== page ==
- people on the move
Auto supplier debuts innovations at CES
An auto supplier in the area debuted a trio of new technologies at the Consumer Electronics Show in Las Vegas.
Zeeland-based Gentex said it launched its new biometric mirror, three-camera rear-vision system and upgraded HomeLink vehicle-based wireless control system during the trade show this week.
While the “off-the-shelf” products are available today for vehicle integration, Gentex said most of its products require “deep integration” into a vehicle, and automakers will more than likely customize the products, rather than purchase them as is.
Based on new car development cycles, the products will likely be available in new car models in three to five years.
The biometric mirror authenticates a driver and delivers “customized security, comfort and convenience features.”
When the driver enters the vehicle, the rear-view-mirror-integrated biometric system can identify the driver and if authorized, start the car and personalize set up, by automatically adjusting mirrors, the steering wheel, the seat, music, GPS locations and more.
Gentex said the system can also provide added security for home-automation services and vehicle transactions.
Steve Downing, Gentex SVP, said the system would be “perfect” for “new and evolving mobility solutions,” such as car-sharing programs.
“The biometric system would identify the driver, authorize vehicle use and allocate payment, including incidentals like tolls and parking, and eventually even gas and fast food,” Downing said.
Gentex’s new exterior monitoring system uses three cameras to provide a comprehensive view of the sides and rear of the vehicle.
The side-view cameras are discretely housed in reduced-sized exterior mirrors. Their video feeds are combined with the feed of a roof-mounted camera and stitched together into multiple composite views, which are streamed to the driver via a rear-view-mirror-integrated display.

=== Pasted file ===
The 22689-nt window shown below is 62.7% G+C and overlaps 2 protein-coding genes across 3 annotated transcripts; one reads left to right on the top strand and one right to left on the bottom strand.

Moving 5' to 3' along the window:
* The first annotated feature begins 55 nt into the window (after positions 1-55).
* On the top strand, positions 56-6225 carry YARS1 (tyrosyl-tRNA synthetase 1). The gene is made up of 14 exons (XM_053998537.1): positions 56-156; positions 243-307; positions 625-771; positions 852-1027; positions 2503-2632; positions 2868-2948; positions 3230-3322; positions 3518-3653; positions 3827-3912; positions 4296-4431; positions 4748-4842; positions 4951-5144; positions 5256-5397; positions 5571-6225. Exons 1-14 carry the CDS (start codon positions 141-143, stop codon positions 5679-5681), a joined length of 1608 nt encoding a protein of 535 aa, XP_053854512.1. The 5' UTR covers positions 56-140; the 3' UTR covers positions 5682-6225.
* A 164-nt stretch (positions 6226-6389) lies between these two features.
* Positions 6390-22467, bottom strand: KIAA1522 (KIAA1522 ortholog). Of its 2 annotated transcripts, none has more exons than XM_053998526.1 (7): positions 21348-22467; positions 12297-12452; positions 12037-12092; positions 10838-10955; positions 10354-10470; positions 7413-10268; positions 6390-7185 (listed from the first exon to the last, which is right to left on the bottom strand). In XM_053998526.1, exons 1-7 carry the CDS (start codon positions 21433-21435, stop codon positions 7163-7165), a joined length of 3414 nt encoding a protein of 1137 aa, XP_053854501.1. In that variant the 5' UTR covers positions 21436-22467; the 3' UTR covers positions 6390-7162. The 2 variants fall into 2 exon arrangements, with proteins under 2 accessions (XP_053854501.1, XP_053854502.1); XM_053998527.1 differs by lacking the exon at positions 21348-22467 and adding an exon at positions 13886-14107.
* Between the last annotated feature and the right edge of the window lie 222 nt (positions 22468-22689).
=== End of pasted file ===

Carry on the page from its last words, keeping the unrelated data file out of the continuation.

Downing said the camera system also provides a “fail-safe view” should weather or system failure impede the digital view.
He added Gentex believes its system is the “first practical camera monitoring system” in the industry.
Gentex’s existing HomeLink car-to-home automation system, which uses radio frequency, or RF, to connect with devices. The system consists of three in-vehicle buttons that can be programmed to operate garage doors, security gates, home lighting and other RF-controlled devices.
With next-generation HomeLink with wireless, cloud-based connectivity, the system can also communicate with an app on the user’s smartphone via Bluetooth Low Energy.
The app contains pre-defined, user-programmed actions, from single-device operations to entire home-automation scenes.
The app, in turn, communicates to the home’s smart hub over the cloud server network and activates the appropriate devices, including security systems, door locks, thermostats, lighting and other home-automation devices.
“It’s comprehensive vehicle-to-home automation made easy,” Downing said.
He said the driver is able to prepare the home for arrival or departure with one button press.
“For the automaker, it allows them to offer a customizable yet proven solution without the engineering effort or security concerns associated with integrating the software into the vehicle’s computer network,” Downing said.
Gentex’s new biometric technology can also be used in conjunction with HomeLink to provide added security and convenience for multiple drivers by activating the home-automation pre-sets of different authorized users.